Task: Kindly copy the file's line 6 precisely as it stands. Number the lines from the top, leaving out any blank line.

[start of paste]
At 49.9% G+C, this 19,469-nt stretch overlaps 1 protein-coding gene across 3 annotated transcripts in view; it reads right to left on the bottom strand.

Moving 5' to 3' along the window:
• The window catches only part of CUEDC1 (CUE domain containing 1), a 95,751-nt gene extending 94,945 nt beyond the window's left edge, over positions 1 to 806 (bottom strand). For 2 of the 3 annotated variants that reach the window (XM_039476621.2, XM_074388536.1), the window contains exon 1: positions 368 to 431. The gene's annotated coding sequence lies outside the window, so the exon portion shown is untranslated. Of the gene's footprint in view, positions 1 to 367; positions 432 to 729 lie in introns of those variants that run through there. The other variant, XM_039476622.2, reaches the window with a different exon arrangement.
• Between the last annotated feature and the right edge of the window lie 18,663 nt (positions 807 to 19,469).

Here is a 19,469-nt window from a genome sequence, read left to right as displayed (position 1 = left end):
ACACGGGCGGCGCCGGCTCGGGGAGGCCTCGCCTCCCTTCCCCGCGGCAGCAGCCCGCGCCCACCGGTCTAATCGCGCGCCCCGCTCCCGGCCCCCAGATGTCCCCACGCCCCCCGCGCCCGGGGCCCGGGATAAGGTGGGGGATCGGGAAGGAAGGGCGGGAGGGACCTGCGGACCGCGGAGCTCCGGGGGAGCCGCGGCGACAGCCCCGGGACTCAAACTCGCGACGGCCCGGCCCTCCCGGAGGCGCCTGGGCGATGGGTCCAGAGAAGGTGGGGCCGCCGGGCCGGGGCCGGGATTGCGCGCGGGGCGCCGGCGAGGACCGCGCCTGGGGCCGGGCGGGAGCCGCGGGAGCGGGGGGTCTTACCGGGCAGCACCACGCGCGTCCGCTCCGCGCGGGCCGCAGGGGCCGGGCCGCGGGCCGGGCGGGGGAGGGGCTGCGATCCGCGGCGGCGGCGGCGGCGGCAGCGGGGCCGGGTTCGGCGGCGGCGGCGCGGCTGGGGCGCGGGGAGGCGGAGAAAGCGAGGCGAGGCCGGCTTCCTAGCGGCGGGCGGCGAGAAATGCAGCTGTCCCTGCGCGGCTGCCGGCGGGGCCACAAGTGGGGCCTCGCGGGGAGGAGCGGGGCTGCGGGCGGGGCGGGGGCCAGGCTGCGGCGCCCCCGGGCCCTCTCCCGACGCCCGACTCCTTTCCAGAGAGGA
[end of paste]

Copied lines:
ACACGGGCGGCGCCGGCTCGGGGAGGCCTCGCCTCCCTTCCCCGCGGCAGCAGCCCGCGCCCACCGGTCTAATCGCGCGCCCCGCTCCCGGCCCCCAGATGTCCCCACGCCCCCCGCGCCCGGGGCCCGGGATAAGGTGGGGGATCGGGAAGGAAGGGCGGGAGGGACCTGCGGACCGCGGAGCTCCGGGGGAGCCGCGGCGACAGCCCCGGGACTCAAACTCGCGACGGCCCGGCCCTCCCGGAGGCGCCTGGGCGATGGGTCCAGAGAAGGTGGGGCCGCCGGGCCGGGGCCGGGATTGCGCGCGGGGCGCCGGCGAGGACCGCGCCTGGGGCCGGGCGGGAGCCGCGGGAGCGGGGGGTCTTACCGGGCAGCACCACGCGCGTCCGCTCCGCGCGGGCCGCAGGGGCCGGGCCGCGGGCCGGGCGGGGGAGGGGCTGCGATCCGCGGCGGCGGCGGCGGCGGCAGCGGGGCCGGGTTCGGCGGCGGCGGCGCGGCTGGGGCGCGGGGAGGCGGAGAAAGCGAGGCGAGGCCGGCTTCCTAGCGGCGGGCGGCGAGAAATGCAGCTGTCCCTGCGCGGCTGCCGGCGGGGCCACAAGTGGGGCCTCGCGGGGAGGAGCGGGGCTGCGGGCGGGGCGGGGGCCAGGCTGCGGCGCCCCCGGGCCCTCTCCCGACGCCCGACTCCTTTCCAGAGAGGA